DynaPDF Manual - Page 458

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%It would be returned in one GetPageText() call as one coherent kerning
%record.
(The fox eats the lazy mouse.)Tj
%This version emulates the spaces with kerning space.
%It would be returned in one GetPageText() call with 6 kerning records.
[(The)-280(fox)-280(eats)-280(the)-280(lazy)-280(mouse.)]TJ
%This version uses PDF positioning operators to emulate spaces.
%It produces 6 separate GetPageText() calls.
(The)Tj
2.8 0 Td
(fox)Tj
2.8 0 Td
(eats)Tj
2.8 0 Td
(the)Tj
2.8 0 Td
(lazy)Tj
2.8 0 Td
(mouse.)Tj
In the worst case each text record consists of only one character and it is also possible that the entire
text occurs unsorted or combined with other texts which lie on completely different positions than
this one. There is not necessarily a logical connection between what you see on screen and what is
stored in the PDF file. Especially if a PDF file contains tables the order of text records is sometimes
very difficult to understand.
Possible encoding issues
If text must be extracted, deleted, or replaced then it is very important that the text in the PDF file
can be converted to Unicode. This conversion is possible if the font uses a standard encoding like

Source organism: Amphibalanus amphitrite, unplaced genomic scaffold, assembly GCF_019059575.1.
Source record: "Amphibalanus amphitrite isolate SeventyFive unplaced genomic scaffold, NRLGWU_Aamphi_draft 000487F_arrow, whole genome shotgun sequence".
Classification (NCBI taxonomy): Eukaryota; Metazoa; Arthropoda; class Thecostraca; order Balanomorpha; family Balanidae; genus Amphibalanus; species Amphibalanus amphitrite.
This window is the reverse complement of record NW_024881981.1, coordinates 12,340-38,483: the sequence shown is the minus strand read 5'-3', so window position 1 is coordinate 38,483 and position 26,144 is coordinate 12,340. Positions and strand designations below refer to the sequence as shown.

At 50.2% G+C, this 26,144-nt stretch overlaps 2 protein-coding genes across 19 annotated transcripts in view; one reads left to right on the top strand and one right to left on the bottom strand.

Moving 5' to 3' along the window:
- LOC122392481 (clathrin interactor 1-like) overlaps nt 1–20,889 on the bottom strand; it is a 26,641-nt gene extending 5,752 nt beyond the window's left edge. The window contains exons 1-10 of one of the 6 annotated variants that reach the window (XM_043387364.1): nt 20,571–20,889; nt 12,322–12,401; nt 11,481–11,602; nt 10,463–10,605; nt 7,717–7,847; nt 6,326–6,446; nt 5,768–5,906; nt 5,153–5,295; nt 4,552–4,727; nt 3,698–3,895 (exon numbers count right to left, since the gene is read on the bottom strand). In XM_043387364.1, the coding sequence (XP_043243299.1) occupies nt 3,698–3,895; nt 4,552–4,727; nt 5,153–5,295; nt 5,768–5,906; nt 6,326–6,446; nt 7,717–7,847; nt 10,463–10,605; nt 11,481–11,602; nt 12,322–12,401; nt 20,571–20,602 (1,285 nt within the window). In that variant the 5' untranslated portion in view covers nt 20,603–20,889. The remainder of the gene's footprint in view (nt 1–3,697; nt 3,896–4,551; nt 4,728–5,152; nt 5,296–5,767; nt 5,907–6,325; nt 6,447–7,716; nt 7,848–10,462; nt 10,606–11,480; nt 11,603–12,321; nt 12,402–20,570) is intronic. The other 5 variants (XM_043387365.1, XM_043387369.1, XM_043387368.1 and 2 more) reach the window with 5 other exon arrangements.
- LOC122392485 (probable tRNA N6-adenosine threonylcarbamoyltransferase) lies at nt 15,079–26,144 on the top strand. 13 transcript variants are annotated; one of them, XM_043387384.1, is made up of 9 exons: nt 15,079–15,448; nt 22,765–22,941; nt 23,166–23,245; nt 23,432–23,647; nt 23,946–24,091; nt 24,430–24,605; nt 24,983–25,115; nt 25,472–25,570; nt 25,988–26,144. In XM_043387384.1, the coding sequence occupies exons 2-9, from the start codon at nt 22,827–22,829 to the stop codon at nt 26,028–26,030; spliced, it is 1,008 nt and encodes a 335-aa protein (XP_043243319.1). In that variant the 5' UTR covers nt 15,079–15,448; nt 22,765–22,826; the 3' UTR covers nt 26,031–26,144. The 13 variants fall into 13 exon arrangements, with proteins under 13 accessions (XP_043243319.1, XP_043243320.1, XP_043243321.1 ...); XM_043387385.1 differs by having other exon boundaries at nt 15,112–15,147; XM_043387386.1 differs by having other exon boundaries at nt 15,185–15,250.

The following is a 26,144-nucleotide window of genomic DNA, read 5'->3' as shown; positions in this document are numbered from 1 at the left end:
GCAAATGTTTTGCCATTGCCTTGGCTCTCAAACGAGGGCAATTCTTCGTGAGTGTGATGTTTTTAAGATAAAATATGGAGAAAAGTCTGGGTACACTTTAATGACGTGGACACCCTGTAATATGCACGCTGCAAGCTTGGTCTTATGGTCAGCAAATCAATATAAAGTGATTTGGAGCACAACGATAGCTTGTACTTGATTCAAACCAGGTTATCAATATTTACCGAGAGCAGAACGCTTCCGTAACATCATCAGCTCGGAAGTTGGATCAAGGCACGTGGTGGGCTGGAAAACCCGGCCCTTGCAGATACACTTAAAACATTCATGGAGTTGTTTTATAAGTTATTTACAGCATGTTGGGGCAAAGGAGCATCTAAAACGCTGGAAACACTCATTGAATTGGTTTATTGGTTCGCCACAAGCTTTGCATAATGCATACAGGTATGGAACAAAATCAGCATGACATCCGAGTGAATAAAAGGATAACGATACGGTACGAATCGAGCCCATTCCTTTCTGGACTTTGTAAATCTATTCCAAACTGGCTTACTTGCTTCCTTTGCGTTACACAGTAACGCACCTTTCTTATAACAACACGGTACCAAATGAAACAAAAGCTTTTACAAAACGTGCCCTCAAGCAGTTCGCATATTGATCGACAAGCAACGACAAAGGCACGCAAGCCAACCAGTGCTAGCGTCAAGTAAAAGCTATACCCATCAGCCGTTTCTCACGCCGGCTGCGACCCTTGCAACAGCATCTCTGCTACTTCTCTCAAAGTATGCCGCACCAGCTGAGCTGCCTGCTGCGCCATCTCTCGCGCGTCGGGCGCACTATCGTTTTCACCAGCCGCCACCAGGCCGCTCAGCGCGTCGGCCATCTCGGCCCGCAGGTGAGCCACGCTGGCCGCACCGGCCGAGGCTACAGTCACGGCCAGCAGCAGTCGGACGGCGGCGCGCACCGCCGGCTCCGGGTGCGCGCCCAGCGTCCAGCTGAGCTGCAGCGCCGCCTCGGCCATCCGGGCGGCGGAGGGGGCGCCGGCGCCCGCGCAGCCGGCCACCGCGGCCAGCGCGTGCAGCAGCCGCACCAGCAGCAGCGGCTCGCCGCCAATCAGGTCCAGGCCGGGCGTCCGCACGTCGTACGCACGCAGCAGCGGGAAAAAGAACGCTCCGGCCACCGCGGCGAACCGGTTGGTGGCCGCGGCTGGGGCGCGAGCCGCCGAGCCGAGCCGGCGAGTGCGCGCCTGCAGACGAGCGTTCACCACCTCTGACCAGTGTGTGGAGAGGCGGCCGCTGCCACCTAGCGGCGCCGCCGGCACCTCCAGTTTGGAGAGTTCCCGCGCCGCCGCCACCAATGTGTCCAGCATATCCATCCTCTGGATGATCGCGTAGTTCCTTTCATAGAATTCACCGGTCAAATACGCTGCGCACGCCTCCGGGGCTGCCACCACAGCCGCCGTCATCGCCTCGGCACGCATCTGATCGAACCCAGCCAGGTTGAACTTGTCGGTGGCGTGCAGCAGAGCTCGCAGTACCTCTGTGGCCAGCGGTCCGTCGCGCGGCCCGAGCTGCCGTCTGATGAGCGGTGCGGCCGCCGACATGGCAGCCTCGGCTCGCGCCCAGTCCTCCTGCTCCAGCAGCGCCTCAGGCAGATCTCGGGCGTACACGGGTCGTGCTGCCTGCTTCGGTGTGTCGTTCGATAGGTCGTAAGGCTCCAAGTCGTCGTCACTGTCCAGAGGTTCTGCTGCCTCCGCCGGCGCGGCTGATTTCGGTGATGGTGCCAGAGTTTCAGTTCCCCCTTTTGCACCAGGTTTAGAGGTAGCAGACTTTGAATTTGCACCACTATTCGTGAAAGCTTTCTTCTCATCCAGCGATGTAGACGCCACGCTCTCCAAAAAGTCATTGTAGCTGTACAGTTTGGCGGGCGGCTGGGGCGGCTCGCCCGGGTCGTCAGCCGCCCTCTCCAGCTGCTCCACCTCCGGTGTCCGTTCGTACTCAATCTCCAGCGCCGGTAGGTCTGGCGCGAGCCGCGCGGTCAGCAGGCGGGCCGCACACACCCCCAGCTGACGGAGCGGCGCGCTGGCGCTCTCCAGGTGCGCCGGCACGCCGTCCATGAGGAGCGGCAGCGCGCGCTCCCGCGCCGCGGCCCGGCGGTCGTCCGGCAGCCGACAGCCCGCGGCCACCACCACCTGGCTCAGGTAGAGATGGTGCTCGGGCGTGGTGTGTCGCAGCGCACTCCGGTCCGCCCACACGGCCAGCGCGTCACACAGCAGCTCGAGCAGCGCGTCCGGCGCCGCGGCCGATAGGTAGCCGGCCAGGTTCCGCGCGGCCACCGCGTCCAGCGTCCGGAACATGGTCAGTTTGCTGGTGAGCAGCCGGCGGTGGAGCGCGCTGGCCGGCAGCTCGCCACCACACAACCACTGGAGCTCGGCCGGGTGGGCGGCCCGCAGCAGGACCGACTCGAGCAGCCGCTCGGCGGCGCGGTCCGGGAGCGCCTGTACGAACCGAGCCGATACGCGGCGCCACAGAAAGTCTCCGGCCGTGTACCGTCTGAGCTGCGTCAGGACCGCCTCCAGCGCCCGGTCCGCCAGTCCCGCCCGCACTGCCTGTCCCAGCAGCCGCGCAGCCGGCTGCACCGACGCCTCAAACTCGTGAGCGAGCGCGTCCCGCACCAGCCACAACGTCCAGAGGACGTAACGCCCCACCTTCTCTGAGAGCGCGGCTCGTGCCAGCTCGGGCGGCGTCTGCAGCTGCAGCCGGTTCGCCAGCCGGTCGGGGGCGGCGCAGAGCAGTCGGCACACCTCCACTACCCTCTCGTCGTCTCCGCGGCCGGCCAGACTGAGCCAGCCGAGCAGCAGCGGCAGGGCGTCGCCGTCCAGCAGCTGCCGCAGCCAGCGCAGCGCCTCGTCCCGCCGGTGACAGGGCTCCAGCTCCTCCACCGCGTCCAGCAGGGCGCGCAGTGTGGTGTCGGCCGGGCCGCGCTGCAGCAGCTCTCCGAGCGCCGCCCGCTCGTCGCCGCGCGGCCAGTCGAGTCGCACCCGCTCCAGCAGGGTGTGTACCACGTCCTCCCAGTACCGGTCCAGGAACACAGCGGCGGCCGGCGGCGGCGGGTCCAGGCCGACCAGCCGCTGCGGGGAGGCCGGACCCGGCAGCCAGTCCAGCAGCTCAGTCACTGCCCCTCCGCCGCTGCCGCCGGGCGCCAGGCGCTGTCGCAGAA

WinAnsi or MacRoman, if it contains a ToUnicode CMap, or if it contains PostScript Character
names which are listed in the Adobe Glyph List, or if it uses a predefined external CMap and if this
CMap is available in one of the CMap search paths (SetSetCMapDir() for further information).
More complicated is the processing of certain European scripts such as Russian, Greek, Czech, and
so on. A common technique to process such scripts is to convert the original font to a symbol font to
avoid the usage of a CID font (multi-byte font) because the PDF format supports only four pre-
defined 8 bit encodings (WinAnsi, MacRoman, MacExpert, and Symbol). The advantage is that 8 bit
strings can be stored in the PDF file which results in a smaller file size and the PDF file is still
compatible to older Acrobat versions prior 4.0 because CID fonts are supported since PDF 1.3.
The problem is that if the font resource contains no ToUnicode CMap or PostScript character names
it is no longer possible to convert the text to Unicode. Depending on how a PDF file was created the
encoding is also often not known by the PDF driver, e.g. when converting PCL or AFP files to PDF.
 

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